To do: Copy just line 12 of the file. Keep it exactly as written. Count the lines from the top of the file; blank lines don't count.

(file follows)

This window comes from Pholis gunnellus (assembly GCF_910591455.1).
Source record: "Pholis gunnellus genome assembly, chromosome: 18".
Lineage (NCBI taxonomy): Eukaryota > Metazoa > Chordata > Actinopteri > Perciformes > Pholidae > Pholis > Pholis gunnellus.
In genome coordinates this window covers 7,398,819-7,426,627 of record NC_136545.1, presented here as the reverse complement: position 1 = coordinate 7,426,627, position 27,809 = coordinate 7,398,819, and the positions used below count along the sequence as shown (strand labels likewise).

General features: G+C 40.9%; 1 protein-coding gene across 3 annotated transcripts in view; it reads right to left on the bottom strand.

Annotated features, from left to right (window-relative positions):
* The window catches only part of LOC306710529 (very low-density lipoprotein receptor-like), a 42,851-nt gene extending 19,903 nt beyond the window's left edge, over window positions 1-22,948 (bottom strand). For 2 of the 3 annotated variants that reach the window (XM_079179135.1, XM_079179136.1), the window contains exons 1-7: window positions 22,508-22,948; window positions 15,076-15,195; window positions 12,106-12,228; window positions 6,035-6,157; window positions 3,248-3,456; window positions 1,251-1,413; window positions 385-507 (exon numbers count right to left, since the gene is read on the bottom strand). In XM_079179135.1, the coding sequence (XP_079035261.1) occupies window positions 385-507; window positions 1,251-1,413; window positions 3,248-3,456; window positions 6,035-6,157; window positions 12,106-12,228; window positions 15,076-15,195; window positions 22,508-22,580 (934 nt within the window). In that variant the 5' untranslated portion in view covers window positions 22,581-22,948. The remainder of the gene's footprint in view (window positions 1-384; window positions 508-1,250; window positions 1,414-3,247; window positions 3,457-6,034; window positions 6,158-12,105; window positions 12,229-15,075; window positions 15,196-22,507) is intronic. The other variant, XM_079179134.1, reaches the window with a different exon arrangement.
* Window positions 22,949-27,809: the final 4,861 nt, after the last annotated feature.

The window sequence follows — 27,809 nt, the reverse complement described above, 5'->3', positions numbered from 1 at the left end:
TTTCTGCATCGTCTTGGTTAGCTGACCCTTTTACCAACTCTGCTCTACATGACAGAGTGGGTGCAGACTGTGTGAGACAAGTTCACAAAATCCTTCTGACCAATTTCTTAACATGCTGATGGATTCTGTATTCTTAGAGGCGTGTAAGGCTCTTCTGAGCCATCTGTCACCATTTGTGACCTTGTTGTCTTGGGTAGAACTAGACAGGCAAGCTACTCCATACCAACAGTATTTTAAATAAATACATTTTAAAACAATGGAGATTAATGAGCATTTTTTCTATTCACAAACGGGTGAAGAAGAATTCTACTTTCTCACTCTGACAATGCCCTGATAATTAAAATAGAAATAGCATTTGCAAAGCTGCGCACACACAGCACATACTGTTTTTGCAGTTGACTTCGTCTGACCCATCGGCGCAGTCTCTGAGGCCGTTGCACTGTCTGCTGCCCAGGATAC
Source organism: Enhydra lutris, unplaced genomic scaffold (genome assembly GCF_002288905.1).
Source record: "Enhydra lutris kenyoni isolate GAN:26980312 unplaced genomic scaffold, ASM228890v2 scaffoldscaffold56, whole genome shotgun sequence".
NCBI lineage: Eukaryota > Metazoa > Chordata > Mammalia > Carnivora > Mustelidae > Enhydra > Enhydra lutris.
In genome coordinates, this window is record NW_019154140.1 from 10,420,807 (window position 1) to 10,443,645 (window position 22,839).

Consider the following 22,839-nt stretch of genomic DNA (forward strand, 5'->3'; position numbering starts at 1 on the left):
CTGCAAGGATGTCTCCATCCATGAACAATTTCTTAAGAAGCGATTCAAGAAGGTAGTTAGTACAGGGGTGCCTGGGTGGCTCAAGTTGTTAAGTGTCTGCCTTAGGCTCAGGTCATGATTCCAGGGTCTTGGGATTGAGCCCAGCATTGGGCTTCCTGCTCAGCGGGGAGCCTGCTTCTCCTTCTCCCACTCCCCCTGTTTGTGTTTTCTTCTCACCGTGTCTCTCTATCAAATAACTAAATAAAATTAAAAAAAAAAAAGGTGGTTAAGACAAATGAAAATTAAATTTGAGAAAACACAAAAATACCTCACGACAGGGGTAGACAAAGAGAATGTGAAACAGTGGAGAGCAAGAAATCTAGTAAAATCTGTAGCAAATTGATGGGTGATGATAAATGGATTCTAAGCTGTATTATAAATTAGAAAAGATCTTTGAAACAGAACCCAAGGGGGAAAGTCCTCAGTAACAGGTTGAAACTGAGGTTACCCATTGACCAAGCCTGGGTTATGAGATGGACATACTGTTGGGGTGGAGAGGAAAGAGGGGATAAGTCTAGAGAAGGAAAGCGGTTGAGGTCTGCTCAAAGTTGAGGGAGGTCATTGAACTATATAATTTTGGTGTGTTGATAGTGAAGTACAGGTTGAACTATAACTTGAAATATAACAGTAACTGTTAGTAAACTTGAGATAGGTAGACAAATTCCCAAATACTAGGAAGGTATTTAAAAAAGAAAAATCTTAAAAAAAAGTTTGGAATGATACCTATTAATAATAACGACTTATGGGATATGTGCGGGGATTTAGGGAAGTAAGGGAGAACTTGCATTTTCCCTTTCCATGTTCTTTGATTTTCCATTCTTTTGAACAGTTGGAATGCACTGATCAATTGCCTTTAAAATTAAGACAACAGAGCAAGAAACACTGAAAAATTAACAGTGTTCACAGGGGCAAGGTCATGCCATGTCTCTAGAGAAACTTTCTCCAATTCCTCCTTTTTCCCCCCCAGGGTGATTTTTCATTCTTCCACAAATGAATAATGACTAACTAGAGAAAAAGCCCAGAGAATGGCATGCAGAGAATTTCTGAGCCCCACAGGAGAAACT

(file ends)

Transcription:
Source record: "Enhydra lutris kenyoni isolate GAN:26980312 unplaced genomic scaffold, ASM228890v2 scaffoldscaffold56, whole genome shotgun sequence".